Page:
Query: What about vicious dogs? We often talk as though they are somehow culpable for their actions; or, if not culpable, at least definitely not fulfilling their telos as dogs. We're fine (...I think?) with sadistic cats toying with mice, but bitey dogs bother us. Why is this? CS Lewis basically said (in The Problem of Pain) that a dog's vicious or virtuous actions were attributable to its owner. I am not sure to what extent I buy that claim. I know I was deeply unsympathetic to Lewis's project in that chapter (I have zero empathy for other species--empathy for other human beings is hard enough!) and so I am not the best judge of his argumentation. (In general, I find that lack of charity in debate leads to lack of understanding.)

2. I'm a Man You Don't Meet Every Day. (or, A Man of the Corydon Class): In Eden, Adam and Eve do not have children. The theology of the body takes Adam and Eve as icons of the human person. What does it mean that the nuptial meaning of the human person was expressed, in Eden, prior to and in the absence of procreation (co-creation)?

(Insert discussion of art vs children which is wildly fascinating to me but possibly less fascinating to most of my heterosexual readers)

What do we gain by viewing the male-female couple relationship as special and set apart, prior to any claims about children?

People bubbitz about "complementarity," and while I don't necessarily disagree with that discourse (see here and here), I also don't really get a lot from it. I think what the nuptial imagery of man and woman says to me is that reconciliation is at the heart of human personhood. Marriage, in this view, is an iconic representation of reconciliation--concordance... a kind of compromise where each participant is more than before, rather than less. --Or to maybe be more clear, marriage is an iconic representation of eros as desire for union with someone different--complete union, without subsuming the beloved within the lover, without diminishing the differences. Which of course is how we relate to God; cue "bridal mysticism" soundtrack.

I think, or hope, that queer readers can also accept that, at the very least, the man/woman nuptial relationship is somehow different, intense, metaphorically charged, and suggestive of this kind of eros and reconciliation, in a way that man/man and woman/woman relationships are not.

On this tip, a) I wondered what the alternatives might be to the Edenic, nuptial-icon view of human personhood. The only thing that immediately came to mind was the story of the round people (you know, from the Symposium, purr hooray), which is lovely and suggestive but also deeply self-centered IMO. I mean, in the round people story, the solution to human alienation is another particular person. This strikes me as a giant opportunity for exploitation, imposing one's own image of the beloved on the actual existing beloved, treating the beloved as a means toward self-realization, and, generally, cruel and silly romanticism of the "I know you're my wife, but my graduate student really understands me--with her breasts!" school. And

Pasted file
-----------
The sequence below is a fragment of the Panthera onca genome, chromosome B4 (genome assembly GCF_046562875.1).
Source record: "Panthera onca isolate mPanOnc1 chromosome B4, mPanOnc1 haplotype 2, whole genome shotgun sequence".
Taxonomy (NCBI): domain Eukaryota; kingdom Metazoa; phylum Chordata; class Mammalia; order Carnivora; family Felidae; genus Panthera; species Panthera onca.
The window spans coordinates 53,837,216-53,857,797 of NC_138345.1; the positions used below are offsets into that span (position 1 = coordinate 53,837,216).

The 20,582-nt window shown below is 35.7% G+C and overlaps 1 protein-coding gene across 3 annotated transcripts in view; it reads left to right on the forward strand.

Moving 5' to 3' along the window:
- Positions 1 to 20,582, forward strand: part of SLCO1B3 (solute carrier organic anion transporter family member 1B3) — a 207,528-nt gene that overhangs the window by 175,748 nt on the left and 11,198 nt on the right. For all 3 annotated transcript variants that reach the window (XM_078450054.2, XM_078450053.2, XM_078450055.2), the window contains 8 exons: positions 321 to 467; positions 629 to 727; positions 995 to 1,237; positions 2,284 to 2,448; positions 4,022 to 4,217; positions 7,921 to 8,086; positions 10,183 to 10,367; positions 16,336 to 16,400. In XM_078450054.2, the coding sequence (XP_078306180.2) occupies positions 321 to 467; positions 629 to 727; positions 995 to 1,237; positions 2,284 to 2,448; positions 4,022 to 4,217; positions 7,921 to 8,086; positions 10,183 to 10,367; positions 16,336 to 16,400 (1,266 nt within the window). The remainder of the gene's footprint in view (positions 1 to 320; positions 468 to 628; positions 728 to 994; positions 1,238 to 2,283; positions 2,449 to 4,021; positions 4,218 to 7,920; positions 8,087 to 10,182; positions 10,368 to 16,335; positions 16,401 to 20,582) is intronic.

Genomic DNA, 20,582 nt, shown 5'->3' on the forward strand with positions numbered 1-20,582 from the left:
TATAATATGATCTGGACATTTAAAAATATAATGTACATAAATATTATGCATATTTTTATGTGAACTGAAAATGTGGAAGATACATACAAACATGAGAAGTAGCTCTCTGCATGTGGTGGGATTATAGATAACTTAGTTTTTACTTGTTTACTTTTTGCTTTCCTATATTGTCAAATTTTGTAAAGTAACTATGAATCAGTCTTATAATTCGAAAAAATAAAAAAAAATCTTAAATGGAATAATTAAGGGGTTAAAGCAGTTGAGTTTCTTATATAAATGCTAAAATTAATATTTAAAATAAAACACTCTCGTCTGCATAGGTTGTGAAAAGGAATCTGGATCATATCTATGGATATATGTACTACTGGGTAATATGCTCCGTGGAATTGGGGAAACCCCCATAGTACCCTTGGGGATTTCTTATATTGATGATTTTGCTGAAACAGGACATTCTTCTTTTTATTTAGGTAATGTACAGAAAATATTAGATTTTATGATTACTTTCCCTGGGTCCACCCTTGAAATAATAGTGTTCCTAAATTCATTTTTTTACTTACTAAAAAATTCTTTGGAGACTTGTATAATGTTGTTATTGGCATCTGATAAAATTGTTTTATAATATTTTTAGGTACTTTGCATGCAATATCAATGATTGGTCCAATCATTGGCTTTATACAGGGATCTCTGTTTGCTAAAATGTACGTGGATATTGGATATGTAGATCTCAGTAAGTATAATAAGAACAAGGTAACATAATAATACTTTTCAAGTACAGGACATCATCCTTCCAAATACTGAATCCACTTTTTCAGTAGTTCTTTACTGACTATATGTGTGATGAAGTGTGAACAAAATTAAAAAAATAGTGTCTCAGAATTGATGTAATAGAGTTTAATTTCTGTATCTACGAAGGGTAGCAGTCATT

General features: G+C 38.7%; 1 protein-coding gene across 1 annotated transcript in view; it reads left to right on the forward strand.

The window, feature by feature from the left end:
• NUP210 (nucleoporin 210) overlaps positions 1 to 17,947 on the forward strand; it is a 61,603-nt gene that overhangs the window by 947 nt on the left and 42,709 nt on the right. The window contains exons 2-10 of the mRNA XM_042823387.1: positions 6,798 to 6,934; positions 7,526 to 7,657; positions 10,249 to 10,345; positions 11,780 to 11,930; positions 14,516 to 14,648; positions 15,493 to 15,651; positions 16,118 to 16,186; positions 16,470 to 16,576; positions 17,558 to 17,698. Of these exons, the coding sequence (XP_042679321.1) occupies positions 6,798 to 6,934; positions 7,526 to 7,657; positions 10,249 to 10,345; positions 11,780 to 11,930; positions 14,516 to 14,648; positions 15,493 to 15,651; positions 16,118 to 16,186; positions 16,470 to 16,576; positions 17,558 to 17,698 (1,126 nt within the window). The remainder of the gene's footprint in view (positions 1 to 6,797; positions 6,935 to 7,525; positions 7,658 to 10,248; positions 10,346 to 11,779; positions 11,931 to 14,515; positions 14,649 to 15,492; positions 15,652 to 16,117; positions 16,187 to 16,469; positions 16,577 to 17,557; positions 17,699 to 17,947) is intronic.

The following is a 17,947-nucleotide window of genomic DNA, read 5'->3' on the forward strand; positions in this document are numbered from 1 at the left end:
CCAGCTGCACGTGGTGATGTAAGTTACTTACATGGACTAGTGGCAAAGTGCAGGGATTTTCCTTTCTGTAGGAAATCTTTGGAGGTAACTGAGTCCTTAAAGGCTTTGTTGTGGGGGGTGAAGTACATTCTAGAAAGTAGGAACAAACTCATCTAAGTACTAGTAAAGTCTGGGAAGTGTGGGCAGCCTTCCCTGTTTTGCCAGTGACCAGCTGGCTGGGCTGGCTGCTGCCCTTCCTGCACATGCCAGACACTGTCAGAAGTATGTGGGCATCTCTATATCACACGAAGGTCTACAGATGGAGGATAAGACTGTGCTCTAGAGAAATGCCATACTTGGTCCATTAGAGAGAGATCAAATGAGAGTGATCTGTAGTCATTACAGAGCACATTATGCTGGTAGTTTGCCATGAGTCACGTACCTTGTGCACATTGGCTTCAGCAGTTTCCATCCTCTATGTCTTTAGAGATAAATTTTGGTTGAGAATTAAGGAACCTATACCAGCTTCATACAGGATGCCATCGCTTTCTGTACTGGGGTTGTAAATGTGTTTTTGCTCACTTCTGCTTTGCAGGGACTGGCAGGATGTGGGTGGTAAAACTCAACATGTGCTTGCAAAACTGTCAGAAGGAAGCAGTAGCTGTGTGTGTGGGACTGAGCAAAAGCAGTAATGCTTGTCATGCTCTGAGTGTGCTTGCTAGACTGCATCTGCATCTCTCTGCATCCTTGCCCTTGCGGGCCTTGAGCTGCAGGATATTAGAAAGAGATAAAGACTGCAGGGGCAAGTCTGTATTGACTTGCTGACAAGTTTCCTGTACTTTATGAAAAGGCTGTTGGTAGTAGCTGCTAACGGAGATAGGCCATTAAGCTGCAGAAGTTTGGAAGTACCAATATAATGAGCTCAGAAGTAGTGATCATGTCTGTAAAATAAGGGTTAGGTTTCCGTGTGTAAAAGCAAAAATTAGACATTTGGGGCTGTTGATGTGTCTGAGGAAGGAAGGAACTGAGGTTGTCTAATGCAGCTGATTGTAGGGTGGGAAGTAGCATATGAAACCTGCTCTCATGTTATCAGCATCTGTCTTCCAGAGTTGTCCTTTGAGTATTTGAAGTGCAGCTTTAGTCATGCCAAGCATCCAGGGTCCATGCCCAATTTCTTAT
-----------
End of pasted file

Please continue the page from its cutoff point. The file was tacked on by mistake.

b) do defenses of homosexuality rely on anti-iconicity? (Is that even close to being a word??? I suck.) Do defenses of homosexuality rely on a kind of "We are all (only) individuals" reading of the human person, where the maleness or femaleness of the body drops out of the analysis, subsumed under the particular desires of the autonomous individual? If so, is that a philosophical fact or a psychological one?

(My point here is that yes, of course we're individuals, but what do we gain if we also view ourselves and one another as icons?)

...insert lots of half-formed thoughts here, of which perhaps the most interesting is whether homosexual iconicity (sorry!) would necessarily be or has historically been a "shadow dance," a play of refractions of the self, and whether that's bad.

3. Isn't everything the theology of the body? Why is sexual difference the core of the "theology of the body"--as opposed to e.g. what workers can be made to do with their bodies, or what guards can do with prisoners' bodies? ...JPII's (and Jesus's!) focus on the Genesis account should highlight that although everything we do, we do with our bodies, there is something primary and essential about our sexual identities, according to the Bible. The Bible doesn't present Adam and Eve as icons of the employer/employee relationship, the comrade/enemy-soldier relationship, or even the parent/child relationship. We start with a man and a woman. Why?

What do we learn from asking "why"?

4. "Father, how far can you go with a girl?" Opposition to abortion and to torture both stem from an iconic view of humans: The particulars aren't the only things that matter (fetuses are incompetent, Al Qaeda members are guilty), the point is that these are human individuals, and as such they are made in the image of God. They (we) are always, from the beginning 'til the end, icons of the living God. Nothing we do or fail to do can undo our iconicity.